Shared Scooters Causing Problems in Tempe, Metro Phoenix
Shared scooters with companies like Bird, Razor and Lime are a big hit in Tempe, but they are definitely causing a fair share of problems. The Tempe City Council voted earlier this year to tighter regulations on these popular transportation devices, noting that since shared scooters were introduced in May of 2018, the fire department has responded to 119 scooter-involved accidents. Most injuries are minor, involving the legs and arms, but there have been more serious injuries reported also, including patients injured seriously enough to require transport to a Level 1 trauma center.
Among the changes unanimously approved by the council were new licensing fees, a cap on the number of scooters allowed in the city, and staging requirements for scooters not in use. The council also announced that it will study added measures to improve safety surrounding scooter use. In imposing its new restrictions, the council likely took into account the many complaints about shared scooter use. Reports of scooters driving into traffic and crashing into parked cars and other objects, as well as instances of intoxicate scooter operators likely had a lot to do with the council’s concerns. Moreover, pedestrians, according to reports, are upset that streets are “littered with stray scooters,” which can pose trip and fall and slip and fall accidents and other injuries.
Tempe’s new regulations hope to stem the problems caused by scooters. Going forward and effective immediately, companies offering shared scooters will be required to pay a $7,888 right-of-way use license fee each year and a $1.06 per-scooter-per-day fee for right-of-way staging of scooters. They will also be required to share data with the city in regards to scooter locations and patterns of use.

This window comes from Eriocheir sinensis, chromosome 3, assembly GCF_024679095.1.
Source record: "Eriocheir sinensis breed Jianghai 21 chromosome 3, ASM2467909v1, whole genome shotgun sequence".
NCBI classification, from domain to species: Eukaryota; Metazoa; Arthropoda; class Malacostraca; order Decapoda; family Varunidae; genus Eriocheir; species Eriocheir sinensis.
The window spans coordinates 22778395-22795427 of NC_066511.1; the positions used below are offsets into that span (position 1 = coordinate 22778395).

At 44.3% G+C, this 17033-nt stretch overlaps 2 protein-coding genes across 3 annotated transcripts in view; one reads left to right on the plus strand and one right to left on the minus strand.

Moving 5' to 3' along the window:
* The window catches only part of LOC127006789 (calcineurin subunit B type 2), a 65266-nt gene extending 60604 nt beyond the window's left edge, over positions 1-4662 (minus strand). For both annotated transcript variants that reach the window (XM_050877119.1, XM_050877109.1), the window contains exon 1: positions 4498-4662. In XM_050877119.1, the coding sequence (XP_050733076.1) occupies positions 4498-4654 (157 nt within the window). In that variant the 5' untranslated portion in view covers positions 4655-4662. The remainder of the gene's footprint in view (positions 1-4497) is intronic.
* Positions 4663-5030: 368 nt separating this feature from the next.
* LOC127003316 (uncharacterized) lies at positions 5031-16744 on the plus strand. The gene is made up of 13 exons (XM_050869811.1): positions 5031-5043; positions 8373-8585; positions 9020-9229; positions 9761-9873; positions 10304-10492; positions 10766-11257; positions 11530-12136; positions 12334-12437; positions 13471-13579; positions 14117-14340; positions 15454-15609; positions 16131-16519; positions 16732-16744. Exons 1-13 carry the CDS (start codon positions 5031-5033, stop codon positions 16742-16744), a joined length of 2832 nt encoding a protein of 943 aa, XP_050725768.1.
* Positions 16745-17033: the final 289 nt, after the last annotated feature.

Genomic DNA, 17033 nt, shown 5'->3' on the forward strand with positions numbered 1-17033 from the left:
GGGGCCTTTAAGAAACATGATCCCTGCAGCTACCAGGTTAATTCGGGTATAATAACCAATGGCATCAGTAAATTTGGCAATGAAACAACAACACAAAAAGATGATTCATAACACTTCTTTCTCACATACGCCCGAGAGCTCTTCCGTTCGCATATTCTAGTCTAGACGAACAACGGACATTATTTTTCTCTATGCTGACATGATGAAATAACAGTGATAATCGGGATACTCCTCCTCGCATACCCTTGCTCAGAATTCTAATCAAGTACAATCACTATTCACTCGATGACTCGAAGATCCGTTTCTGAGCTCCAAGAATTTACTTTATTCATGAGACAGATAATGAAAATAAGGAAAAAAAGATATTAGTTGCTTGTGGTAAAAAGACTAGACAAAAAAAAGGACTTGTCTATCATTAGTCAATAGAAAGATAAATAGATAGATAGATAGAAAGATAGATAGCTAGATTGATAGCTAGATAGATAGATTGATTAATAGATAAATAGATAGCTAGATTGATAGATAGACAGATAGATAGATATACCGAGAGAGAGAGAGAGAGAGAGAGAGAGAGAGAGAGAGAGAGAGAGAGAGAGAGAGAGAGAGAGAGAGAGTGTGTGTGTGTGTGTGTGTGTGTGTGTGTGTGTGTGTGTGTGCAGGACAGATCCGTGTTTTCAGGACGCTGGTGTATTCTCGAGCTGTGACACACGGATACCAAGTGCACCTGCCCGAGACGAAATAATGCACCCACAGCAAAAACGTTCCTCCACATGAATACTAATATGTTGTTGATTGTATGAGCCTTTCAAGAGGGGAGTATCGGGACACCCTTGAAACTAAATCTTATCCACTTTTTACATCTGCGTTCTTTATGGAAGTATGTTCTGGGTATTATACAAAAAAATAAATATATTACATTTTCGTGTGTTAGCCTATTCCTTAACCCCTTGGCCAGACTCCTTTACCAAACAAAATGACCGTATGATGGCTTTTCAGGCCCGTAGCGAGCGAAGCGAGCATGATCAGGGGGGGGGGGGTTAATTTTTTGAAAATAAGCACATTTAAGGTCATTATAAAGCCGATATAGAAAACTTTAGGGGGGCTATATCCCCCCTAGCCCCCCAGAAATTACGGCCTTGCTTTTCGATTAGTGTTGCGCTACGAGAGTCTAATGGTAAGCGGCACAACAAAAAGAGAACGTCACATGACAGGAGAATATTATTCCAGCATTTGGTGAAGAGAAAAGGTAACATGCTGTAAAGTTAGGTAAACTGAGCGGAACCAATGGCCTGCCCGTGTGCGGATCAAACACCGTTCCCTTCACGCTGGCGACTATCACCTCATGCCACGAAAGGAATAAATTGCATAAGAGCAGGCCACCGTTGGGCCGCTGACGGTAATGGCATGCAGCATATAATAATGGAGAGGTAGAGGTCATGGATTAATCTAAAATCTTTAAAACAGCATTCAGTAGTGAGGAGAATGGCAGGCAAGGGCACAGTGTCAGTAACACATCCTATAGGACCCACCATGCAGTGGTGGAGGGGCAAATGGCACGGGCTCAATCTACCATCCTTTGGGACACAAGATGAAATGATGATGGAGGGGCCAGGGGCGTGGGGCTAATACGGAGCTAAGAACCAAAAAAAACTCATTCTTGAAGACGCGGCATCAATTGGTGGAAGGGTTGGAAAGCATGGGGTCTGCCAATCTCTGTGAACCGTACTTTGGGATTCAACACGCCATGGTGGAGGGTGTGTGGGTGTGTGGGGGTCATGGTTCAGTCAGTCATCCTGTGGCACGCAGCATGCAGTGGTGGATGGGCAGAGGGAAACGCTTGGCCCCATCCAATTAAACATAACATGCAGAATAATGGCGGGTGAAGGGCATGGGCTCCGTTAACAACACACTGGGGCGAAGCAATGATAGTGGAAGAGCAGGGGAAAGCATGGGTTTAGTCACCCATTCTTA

Tempe also requires that scooters are now staged upright on a parking surface with no more than 10 scooters together at once location. Companies can no longer stage scooters in front of single-family homes or on residential streets. The shared scooters must be restaged every 24 hours, and companies are given two hours for restaging improperly parked scooters. If they fail to do so, the company will be charged a $100 fee for relocation. And finally, companies offering shared scooters must also educate users on local and state laws regarding their use and on how to properly park them.
Tempe is not alone in its scooter woes. Scottsdale and Gilbert have also experienced issues in scooter incidents over the past few months. The Scottsdale Fire Department was called out to 12 incidents involving the shared scooters as of December. In one instance, the scooter rider hit a pot hole. Other instances were due to alcohol use while riding. Gilbert police responded to calls for service to scooter incidents that left scooter riders with head injuries, fractures and lacerations.
If you have been injured by a scooter rider or if you are a scooter rider who was injured while riding, our personal injury attorney may be able to help. Contact us right away to speak to our compassionate and knowledgeable legal team.